You’re trying to consume better beverages, so it only makes sense that Enhanced Waters with vitamins and other good-for-you things are a great bet, right?
Well, not necessarily.
It certainly sounds good, but let’s take a look at just one type, the “Waters to Help You Relax” group of these enhanced drinks. These include such varieties as Vitamin Water B-Relaxed, SoBe Life Water Calm Your Life, and Fruit2O Relax. Here’s a close-up look at the first:
Vitamin Water B-Relaxed Jackfruit-Guava (b+theanine)
Serving size 8fl oz
Servings per container 2.5
Total fat 0g
Total carbohydrate 13g
Vitamin B3 20%
Vitamin B5 20%
Vitamin B6 25%
Vitamin B12 20%
Vitamin C 40%
This is advertised to “keep you calm during stressful times,” supposedly because it’s full of B vitamins and theanine. Now, there’s nothing wrong with B vitamins. They’re water soluble, so if you consume too many, you’ll get rid of the excess when you go to the bathroom. Of course, you might consider it a bit of a bummer to have paid for them and then end up flushing them down the toilet.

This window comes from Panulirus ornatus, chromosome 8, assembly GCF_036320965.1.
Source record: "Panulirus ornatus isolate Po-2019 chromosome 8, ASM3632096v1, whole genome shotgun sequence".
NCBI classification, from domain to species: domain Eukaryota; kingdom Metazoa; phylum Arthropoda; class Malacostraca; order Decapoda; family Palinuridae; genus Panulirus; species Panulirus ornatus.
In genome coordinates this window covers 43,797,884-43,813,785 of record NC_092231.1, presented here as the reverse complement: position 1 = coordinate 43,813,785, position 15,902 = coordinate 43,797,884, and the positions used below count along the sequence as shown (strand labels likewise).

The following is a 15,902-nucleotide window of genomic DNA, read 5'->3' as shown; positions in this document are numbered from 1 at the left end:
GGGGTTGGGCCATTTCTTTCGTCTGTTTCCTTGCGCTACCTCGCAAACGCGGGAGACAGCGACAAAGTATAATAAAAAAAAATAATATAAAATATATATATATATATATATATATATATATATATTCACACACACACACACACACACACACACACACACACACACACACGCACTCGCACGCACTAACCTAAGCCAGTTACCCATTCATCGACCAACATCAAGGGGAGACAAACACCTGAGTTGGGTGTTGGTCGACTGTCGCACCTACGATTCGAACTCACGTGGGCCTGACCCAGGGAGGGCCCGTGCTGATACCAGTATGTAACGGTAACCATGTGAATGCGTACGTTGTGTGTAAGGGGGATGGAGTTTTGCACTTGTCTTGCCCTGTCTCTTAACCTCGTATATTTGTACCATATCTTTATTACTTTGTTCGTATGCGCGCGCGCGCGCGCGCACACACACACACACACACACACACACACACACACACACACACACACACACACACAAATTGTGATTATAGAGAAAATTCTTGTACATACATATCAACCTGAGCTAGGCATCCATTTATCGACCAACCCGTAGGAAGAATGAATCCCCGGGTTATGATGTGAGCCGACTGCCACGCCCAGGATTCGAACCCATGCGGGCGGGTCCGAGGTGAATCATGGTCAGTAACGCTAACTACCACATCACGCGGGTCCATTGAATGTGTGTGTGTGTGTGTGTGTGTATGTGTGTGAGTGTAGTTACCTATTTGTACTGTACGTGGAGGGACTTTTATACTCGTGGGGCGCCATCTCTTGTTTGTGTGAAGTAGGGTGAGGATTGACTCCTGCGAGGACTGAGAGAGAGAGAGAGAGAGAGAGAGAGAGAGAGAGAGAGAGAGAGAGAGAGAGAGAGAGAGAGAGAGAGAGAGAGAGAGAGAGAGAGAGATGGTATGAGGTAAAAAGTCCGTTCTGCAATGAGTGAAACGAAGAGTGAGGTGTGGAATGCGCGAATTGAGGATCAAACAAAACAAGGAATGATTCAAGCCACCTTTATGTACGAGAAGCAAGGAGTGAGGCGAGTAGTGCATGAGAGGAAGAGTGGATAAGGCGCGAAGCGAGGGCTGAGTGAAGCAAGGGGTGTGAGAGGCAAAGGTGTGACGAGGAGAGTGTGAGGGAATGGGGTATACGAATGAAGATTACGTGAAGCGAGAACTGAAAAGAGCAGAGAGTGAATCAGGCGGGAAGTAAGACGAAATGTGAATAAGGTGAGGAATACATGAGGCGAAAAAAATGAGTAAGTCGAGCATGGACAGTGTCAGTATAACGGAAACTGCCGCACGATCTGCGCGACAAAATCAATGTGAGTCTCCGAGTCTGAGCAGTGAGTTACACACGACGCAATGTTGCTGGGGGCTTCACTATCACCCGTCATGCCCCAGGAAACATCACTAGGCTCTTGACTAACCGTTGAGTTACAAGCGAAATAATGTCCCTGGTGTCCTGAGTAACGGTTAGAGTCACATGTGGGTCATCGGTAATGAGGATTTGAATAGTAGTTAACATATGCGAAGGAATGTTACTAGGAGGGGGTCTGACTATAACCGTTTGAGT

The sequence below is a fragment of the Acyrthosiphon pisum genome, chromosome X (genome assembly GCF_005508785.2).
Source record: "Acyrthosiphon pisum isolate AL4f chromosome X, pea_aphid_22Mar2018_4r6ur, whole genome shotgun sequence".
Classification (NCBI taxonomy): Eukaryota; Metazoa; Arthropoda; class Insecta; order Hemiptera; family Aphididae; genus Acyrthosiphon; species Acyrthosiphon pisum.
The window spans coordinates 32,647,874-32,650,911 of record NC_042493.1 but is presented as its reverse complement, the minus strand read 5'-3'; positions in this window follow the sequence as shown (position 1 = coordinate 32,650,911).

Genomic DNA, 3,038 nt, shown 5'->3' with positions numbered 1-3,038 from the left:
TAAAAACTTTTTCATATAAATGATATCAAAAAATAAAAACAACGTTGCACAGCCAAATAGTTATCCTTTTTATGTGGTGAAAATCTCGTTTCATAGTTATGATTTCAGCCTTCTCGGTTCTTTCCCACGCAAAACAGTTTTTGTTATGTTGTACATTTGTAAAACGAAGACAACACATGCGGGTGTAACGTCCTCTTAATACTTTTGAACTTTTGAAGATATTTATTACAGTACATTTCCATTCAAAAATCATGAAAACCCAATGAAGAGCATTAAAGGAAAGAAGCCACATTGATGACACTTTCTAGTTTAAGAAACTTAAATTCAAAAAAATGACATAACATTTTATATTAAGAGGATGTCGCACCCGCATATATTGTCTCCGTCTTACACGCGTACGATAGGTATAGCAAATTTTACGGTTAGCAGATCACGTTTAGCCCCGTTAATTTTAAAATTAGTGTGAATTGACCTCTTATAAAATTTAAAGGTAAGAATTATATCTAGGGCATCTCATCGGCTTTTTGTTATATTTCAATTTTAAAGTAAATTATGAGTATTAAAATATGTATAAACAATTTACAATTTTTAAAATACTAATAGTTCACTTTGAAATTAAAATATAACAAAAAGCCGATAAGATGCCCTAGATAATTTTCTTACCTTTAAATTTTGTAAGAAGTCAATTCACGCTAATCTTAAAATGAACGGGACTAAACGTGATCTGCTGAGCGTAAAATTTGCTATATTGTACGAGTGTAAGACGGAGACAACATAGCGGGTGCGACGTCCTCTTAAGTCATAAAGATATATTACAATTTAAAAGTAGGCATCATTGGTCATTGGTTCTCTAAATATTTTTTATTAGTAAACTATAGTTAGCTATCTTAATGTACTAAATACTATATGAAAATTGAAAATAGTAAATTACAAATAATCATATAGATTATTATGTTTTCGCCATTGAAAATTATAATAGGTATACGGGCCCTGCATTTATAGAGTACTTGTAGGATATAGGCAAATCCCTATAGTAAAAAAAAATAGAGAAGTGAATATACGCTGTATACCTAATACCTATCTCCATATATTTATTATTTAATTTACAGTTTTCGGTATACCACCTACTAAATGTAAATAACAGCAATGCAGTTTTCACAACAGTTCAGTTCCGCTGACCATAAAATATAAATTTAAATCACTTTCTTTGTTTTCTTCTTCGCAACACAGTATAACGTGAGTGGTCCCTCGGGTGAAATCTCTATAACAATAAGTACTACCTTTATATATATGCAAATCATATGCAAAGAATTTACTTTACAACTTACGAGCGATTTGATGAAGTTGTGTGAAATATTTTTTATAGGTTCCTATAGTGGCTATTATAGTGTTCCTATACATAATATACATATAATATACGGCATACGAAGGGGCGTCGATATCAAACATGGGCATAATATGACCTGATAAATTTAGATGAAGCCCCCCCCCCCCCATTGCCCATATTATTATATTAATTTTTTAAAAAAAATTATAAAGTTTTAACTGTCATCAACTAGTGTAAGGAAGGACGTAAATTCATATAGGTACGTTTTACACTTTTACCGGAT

And theanine is a unique amino acid found only in tea, purported to have a relaxing effect. The theanine in this drink is synthesized. Whether that makes a difference in this case, who knows?
But look closely at the serving size. There are 2½ servings in each bottle, but how many people will notice that? That means you are getting 125 calories per drink, not 50, and 32.5g of sugar instead of just 13g. Not as great a deal as it looks at first glance.
It’s also worth noting that there is no actual Jackfruit or Guava fruit in this drink, so you’re not going to get any health benefits that might be associated with those fruits.
SoBe’s drink is close to the same amount of calories and vitamins. Fruit2O is artificially sweetened, so you lose the calories but add whatever dangers there might be with the artificial sweeteners.
There are also waters that supposedly help your immunity, put fiber in your diet, and that are full of antioxidants and other so-called healthy ingredients.
My advice? Caveat emptor.
Yes, “Let the buyer beware.” Company claims for these “health ingredients” are based on shaky evidence at best. If you want to spend your money on them because you think they taste good, that’s one thing, as long as you also keep in mind the calories most are adding to your diet.
Just don’t make the mistake of thinking these drinks are really health foods.